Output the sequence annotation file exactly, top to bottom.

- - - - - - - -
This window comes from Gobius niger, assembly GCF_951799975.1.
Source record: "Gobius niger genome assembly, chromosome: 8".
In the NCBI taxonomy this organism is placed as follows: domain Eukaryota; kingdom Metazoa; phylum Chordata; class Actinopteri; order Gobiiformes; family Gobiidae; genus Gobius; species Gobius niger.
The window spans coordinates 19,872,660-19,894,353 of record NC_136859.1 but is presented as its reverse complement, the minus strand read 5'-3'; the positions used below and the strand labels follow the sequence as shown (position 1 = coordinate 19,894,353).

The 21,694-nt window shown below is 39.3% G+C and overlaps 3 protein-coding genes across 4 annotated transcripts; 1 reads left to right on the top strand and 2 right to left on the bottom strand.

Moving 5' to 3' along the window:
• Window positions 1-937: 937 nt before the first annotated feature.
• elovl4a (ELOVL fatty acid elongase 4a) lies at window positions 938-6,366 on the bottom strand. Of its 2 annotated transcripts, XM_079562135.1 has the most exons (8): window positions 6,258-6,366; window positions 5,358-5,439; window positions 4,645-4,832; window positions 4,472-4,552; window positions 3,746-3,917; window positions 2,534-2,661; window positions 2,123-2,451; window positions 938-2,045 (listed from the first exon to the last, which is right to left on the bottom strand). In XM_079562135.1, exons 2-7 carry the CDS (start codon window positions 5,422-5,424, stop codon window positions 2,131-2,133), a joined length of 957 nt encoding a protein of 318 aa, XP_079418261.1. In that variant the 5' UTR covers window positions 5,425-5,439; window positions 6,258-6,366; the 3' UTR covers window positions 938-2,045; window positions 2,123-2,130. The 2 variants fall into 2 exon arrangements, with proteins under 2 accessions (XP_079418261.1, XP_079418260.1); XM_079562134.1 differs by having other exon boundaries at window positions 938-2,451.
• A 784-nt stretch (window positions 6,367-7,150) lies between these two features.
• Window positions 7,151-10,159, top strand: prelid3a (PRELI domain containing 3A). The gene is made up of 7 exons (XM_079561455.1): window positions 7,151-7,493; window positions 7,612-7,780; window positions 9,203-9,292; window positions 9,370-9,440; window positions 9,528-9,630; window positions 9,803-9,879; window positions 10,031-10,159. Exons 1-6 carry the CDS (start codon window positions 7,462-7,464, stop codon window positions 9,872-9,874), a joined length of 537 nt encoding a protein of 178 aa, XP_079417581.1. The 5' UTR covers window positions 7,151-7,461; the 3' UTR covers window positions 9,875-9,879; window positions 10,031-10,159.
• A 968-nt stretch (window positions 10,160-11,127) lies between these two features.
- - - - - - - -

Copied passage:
This window comes from Gobius niger, assembly GCF_951799975.1.
Source record: "Gobius niger genome assembly, chromosome: 8".
In the NCBI taxonomy this organism is placed as follows: domain Eukaryota; kingdom Metazoa; phylum Chordata; class Actinopteri; order Gobiiformes; family Gobiidae; genus Gobius; species Gobius niger.
The window spans coordinates 19,872,660-19,894,353 of record NC_136859.1 but is presented as its reverse complement, the minus strand read 5'-3'; the positions used below and the strand labels follow the sequence as shown (position 1 = coordinate 19,894,353).

The 21,694-nt window shown below is 39.3% G+C and overlaps 3 protein-coding genes across 4 annotated transcripts; 1 reads left to right on the top strand and 2 right to left on the bottom strand.

Moving 5' to 3' along the window:
• Window positions 1-937: 937 nt before the first annotated feature.
• elovl4a (ELOVL fatty acid elongase 4a) lies at window positions 938-6,366 on the bottom strand. Of its 2 annotated transcripts, XM_079562135.1 has the most exons (8): window positions 6,258-6,366; window positions 5,358-5,439; window positions 4,645-4,832; window positions 4,472-4,552; window positions 3,746-3,917; window positions 2,534-2,661; window positions 2,123-2,451; window positions 938-2,045 (listed from the first exon to the last, which is right to left on the bottom strand). In XM_079562135.1, exons 2-7 carry the CDS (start codon window positions 5,422-5,424, stop codon window positions 2,131-2,133), a joined length of 957 nt encoding a protein of 318 aa, XP_079418261.1. In that variant the 5' UTR covers window positions 5,425-5,439; window positions 6,258-6,366; the 3' UTR covers window positions 938-2,045; window positions 2,123-2,130. The 2 variants fall into 2 exon arrangements, with proteins under 2 accessions (XP_079418261.1, XP_079418260.1); XM_079562134.1 differs by having other exon boundaries at window positions 938-2,451.
• A 784-nt stretch (window positions 6,367-7,150) lies between these two features.
• Window positions 7,151-10,159, top strand: prelid3a (PRELI domain containing 3A). The gene is made up of 7 exons (XM_079561455.1): window positions 7,151-7,493; window positions 7,612-7,780; window positions 9,203-9,292; window positions 9,370-9,440; window positions 9,528-9,630; window positions 9,803-9,879; window positions 10,031-10,159. Exons 1-6 carry the CDS (start codon window positions 7,462-7,464, stop codon window positions 9,872-9,874), a joined length of 537 nt encoding a protein of 178 aa, XP_079417581.1. The 5' UTR covers window positions 7,151-7,461; the 3' UTR covers window positions 9,875-9,879; window positions 10,031-10,159.
• A 968-nt stretch (window positions 10,160-11,127) lies between these two features.